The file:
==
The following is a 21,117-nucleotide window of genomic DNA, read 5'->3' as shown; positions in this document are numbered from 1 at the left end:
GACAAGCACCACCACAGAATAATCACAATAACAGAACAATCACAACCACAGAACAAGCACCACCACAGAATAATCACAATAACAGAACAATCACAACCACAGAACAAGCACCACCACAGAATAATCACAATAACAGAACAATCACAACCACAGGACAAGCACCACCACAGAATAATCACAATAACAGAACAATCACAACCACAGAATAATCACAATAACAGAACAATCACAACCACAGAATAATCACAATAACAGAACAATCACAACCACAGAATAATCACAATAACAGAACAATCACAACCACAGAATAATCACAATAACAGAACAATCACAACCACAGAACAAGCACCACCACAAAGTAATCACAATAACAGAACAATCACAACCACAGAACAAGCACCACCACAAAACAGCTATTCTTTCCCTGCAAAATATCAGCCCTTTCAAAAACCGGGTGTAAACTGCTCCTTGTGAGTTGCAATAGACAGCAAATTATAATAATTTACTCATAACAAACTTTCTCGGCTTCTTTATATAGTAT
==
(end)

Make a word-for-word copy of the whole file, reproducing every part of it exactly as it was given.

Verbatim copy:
The following is a 21,117-nucleotide window of genomic DNA, read 5'->3' as shown; positions in this document are numbered from 1 at the left end:
GACAAGCACCACCACAGAATAATCACAATAACAGAACAATCACAACCACAGAACAAGCACCACCACAGAATAATCACAATAACAGAACAATCACAACCACAGAACAAGCACCACCACAGAATAATCACAATAACAGAACAATCACAACCACAGGACAAGCACCACCACAGAATAATCACAATAACAGAACAATCACAACCACAGAATAATCACAATAACAGAACAATCACAACCACAGAATAATCACAATAACAGAACAATCACAACCACAGAATAATCACAATAACAGAACAATCACAACCACAGAATAATCACAATAACAGAACAATCACAACCACAGAACAAGCACCACCACAAAGTAATCACAATAACAGAACAATCACAACCACAGAACAAGCACCACCACAAAACAGCTATTCTTTCCCTGCAAAATATCAGCCCTTTCAAAAACCGGGTGTAAACTGCTCCTTGTGAGTTGCAATAGACAGCAAATTATAATAATTTACTCATAACAAACTTTCTCGGCTTCTTTATATAGTAT